Four more nights until my first ever Ironman 70.3 race and right now, I am having ALL the feels about this impending doom!
I am vaguely terrified of the swim entry. Wary of how long I know it’s going to take to complete the race. Wishing I had done a lot more strength building. Knowing the run is really going to hurt. Really excited to not swim, bike, or run for awhile. Occasionally tearing up. Feeling like a beginner again.
I have no doubt that I can finish the distance. My greatest fear is that I won’t make a time cut off. Even though I anticipate finishing 25 minutes prior to the swim cut off, two hours before the bike cut off, and at least an hour and a half before the total time cut off, the “what ifs” are invading my head. What if the currents are so bad that I get pulled off course on the swim and have to be rescued? What if I have a flat and something goes wrong when I’m fixing it? What if I just don’t have enough time left to finish the run?
My legs hurt. My right hip has been bothering me for months. I’ve got some kind of TMJ flare up that’s giving me a headache that won’t go away. It’s going to be mid 80s on Sunday- hot for my standards. I’ve sworn off any food item that might hamper my condition when all I want is a pint of ice cream. And I am constantly reminding myself to stay in the moment, to mentally focus, to enjoy the journey.
All I really want is for this damn race to be over.
I keep reminding myself to look at the progress I’ve made. Two years ago it took me 20 minutes to swim 500 yards in the pool. Last week I busted out 1000 yards in 19:55. A year and a half ago I did my first tri with the goal of finishing. This year I’ve been on the podium in two races. Still, I have a nasty habit of comparing myself to others. And in the world of long course racing I’m a slow beginner, just trying to finish her first race.
My greatest struggle has been mental. Not in getting the training done, or in thinking I can complete the race. It’s been a struggle to think of all this work as an accomplishment. In the past few weeks I’ve had more than one person remark that I looked like an athlete. Did I do Crossfit? Was I a swimmer? What exercises did I do to tone my legs? I was surprised and shrugged it off by saying I was training for a half ironman. More questions would follow- how long was the race, had I done one before, is it swim bike run or run bike swim? I would answer questions, and again shrug it off. “It’s going to take me about 6 and a half to seven hours to finish. I’m not very fast. It’s going to be a long day!”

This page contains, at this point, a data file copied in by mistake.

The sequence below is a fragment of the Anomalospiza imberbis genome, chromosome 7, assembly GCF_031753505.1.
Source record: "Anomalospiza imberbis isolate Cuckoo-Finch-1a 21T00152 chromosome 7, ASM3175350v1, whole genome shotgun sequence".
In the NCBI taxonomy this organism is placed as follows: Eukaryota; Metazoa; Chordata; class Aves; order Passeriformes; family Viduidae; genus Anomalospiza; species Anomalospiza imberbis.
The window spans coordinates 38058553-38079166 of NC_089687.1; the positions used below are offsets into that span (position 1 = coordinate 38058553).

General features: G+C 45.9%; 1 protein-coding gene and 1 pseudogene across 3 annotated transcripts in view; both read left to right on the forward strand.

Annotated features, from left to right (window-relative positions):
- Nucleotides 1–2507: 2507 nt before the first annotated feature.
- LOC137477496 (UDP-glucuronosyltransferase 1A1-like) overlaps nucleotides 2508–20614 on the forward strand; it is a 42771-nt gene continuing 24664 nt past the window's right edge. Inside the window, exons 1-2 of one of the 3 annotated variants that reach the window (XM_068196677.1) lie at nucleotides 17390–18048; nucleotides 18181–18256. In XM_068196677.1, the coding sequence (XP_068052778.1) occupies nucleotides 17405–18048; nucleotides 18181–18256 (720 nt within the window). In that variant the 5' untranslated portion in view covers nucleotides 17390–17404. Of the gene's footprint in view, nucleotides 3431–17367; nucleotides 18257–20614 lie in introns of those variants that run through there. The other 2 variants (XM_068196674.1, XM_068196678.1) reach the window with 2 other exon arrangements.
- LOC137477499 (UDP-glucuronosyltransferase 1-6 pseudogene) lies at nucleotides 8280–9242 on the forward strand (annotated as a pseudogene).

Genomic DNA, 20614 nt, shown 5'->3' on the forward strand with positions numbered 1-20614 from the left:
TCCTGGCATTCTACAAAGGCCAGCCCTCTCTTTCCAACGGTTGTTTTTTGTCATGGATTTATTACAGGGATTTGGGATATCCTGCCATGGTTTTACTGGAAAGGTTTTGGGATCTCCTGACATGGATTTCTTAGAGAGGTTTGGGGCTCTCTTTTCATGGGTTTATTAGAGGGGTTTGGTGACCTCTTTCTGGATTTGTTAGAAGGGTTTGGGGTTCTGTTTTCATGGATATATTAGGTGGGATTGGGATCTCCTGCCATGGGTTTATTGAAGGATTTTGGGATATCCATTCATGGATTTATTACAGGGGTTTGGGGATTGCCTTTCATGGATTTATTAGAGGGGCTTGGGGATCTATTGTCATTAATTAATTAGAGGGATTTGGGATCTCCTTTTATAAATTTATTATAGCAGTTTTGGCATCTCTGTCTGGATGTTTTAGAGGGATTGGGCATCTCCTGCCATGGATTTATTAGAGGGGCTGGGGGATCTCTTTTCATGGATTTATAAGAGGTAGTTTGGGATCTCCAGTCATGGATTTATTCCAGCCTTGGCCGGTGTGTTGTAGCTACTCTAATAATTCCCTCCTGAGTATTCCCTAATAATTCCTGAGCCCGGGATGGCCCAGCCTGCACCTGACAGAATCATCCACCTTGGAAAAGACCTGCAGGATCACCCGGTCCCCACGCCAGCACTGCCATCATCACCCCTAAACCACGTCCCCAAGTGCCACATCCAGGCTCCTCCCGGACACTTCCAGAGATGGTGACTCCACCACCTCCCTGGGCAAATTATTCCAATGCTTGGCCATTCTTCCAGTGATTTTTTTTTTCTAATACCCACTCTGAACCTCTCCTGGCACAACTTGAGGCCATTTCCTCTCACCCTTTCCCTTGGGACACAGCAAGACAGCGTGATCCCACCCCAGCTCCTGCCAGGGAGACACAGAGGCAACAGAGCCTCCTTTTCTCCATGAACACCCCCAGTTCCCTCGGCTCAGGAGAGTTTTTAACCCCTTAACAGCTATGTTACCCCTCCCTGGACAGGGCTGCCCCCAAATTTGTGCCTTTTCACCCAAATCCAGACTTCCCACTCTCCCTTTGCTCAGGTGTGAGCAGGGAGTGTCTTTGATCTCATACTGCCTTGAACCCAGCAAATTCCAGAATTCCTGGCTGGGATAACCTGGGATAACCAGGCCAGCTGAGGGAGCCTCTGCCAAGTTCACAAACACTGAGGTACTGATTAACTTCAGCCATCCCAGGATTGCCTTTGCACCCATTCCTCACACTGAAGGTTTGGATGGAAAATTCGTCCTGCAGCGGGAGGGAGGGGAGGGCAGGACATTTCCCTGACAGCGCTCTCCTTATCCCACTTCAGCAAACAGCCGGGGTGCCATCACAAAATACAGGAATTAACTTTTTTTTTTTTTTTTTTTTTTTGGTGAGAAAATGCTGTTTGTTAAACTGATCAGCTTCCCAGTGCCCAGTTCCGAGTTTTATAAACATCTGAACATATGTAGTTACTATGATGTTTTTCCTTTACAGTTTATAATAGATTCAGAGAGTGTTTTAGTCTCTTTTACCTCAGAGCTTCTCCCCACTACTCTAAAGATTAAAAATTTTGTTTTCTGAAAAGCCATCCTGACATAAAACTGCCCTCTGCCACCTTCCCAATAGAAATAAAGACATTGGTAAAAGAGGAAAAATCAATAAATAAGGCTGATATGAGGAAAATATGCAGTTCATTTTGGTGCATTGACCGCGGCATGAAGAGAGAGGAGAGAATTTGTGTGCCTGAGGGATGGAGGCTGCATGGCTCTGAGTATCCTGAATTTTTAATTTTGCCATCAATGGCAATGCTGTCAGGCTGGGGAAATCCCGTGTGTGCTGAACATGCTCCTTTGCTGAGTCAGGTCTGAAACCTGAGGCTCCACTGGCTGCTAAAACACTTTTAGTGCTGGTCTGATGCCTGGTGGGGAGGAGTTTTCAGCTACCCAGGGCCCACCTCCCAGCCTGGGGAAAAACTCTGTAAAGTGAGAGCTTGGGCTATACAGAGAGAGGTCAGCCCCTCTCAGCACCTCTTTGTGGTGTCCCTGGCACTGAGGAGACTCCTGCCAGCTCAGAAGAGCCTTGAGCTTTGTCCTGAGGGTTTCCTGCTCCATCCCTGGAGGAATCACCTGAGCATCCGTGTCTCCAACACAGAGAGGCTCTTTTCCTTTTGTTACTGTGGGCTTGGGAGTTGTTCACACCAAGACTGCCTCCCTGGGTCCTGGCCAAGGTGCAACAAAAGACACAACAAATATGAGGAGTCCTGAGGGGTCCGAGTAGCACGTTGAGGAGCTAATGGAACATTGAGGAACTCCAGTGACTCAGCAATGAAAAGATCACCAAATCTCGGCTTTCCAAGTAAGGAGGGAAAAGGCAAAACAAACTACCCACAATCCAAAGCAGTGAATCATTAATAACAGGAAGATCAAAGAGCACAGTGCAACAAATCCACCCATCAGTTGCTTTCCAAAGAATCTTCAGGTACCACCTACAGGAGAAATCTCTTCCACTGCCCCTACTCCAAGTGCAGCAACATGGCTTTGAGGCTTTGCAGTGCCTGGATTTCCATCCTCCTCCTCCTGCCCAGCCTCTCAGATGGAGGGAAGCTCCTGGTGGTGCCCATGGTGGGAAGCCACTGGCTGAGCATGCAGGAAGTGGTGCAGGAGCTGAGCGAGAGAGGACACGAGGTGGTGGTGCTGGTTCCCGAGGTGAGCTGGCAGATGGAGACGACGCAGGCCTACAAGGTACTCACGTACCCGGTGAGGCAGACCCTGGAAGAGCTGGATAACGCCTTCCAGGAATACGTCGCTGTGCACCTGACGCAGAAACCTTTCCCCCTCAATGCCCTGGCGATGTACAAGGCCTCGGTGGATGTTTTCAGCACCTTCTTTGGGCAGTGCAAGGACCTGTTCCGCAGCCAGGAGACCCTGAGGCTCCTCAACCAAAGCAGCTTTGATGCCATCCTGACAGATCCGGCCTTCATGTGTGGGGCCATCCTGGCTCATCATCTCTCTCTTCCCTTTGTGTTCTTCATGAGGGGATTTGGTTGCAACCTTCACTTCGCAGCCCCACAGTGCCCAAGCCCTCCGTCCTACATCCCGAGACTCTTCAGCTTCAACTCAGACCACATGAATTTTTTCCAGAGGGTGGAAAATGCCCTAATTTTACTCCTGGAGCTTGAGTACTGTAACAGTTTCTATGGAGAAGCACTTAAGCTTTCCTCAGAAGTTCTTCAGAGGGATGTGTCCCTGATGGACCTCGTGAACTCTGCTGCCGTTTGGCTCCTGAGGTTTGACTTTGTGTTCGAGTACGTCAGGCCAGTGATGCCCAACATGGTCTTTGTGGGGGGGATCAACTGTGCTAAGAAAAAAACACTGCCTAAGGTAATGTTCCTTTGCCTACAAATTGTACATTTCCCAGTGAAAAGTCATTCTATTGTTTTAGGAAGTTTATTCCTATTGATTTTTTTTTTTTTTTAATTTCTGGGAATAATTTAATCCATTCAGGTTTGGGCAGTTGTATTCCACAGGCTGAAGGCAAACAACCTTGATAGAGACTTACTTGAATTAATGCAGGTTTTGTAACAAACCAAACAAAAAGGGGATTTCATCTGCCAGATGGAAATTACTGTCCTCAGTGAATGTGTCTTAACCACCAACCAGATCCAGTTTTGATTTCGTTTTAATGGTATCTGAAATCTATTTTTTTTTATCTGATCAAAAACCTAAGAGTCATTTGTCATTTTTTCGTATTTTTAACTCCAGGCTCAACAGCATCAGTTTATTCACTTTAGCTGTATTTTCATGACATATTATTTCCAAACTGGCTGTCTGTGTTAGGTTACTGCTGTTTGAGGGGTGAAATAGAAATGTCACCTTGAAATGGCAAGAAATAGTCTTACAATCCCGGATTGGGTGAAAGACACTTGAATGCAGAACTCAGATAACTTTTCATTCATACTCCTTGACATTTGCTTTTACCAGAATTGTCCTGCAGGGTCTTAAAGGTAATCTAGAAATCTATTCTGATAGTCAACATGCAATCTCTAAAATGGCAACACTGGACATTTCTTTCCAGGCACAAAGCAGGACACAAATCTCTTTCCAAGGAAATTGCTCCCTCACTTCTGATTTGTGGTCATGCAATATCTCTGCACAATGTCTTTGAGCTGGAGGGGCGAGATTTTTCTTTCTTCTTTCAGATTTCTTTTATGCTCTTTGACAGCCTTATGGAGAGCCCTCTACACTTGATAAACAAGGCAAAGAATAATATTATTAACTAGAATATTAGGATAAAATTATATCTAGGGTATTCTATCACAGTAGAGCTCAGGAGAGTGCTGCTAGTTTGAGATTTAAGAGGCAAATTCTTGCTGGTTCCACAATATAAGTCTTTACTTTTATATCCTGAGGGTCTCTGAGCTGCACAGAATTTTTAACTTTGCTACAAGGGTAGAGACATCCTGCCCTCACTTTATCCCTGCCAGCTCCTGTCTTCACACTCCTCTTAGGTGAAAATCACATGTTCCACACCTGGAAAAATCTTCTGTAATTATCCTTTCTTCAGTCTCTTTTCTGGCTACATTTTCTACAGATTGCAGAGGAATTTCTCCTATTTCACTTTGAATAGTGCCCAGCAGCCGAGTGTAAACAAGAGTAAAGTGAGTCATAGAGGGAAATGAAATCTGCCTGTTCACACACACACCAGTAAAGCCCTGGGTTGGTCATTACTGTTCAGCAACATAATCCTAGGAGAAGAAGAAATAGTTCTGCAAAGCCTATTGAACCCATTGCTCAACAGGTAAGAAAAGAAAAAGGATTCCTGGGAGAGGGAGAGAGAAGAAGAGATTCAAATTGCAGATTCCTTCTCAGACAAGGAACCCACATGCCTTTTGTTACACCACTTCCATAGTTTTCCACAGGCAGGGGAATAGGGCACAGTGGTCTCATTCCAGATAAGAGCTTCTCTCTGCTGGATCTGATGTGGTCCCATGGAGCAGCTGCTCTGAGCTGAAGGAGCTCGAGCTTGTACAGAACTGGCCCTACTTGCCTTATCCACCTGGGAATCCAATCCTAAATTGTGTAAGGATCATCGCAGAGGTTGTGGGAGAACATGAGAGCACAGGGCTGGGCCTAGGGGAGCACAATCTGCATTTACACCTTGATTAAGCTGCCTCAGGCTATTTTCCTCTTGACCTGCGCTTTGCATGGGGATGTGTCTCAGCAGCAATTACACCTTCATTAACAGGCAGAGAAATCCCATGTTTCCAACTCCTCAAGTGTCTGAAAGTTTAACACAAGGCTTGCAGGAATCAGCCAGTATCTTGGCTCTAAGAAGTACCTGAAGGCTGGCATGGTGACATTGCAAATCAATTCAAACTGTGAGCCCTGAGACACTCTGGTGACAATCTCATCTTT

I’ve been dismissive of my accomplishments and the work I’ve done to get to this point. I share the highs and lows of training, but I present with self-deprecating humor as an “everyman” for the masses. I have slogged through the miles, taking small victories where I can find them, but always comparing myself to others who are faster or more experienced, who have better equipment or natural talent. Even with my two podium finishes this year I think, “it was only because the competition wasn’t very good.” I consider myself a “middle of the pack” participant: not going to win, not going to come in last. I am not special. I don’t consider myself an athlete.
At my last spin class the instructor announced to the class that I was racing on Sunday and that she expected to see me on the podium. I shook my head, smiled, and rolled my eyes. “I just want to finish,” I said. She stopped at my bike, pulled the microphone away from her face, and looked me in the eye. “Listen to me. Everyone in here is intimidated as *** by you.” Again, I shook my head and said no. “It’s true,” she said. “YOU are an athlete.”
I always thought of athletes as people who were born with athleticism. They had to work hard to be the best, of course, but they had a leg up. They were athletes. I have approached training as a sort of survival method. If I wanted to finish the race, I needed to build my fitness. Every day for six months I took steps to prepare for this day. Three days a week I got in the pool to swim back and forth, back and forth. Every Tuesday I set out to run a little further than the week before, pushing to 5 miles, 7 miles, 10 miles. I drove 40 minutes for 7am spin classes and bumped up my resistance a little each time. I rode my bike for hours until my bum went numb. I shoved vegetables and water and protein smoothies into my mouth and went to bed at 9pm so that I could do it all over the next day. Each day I had to make a choice: do the work, or don’t. Most days, I chose to do. That, I now realize, is how you become an athlete. You build piece by piece, mile by mile, rep by rep. I know I can finish this race because six months ago I chose to start.
So my game plan for Sunday is to approach the race exactly as I did with my training. I will take each leg one step at a time. I will pick up my packet on Friday to avoid the crowds. I will check in my bike, attend the course talk, and practice the swim course on Saturday. I will drink tons of water and fill my body with the nutrition it needs to perform. I will go to bed early. I will arrive by 5:30 to set up my transition. I will do my usual pre-race warm up at 6:45.
At 7 I will take a deep breath and start.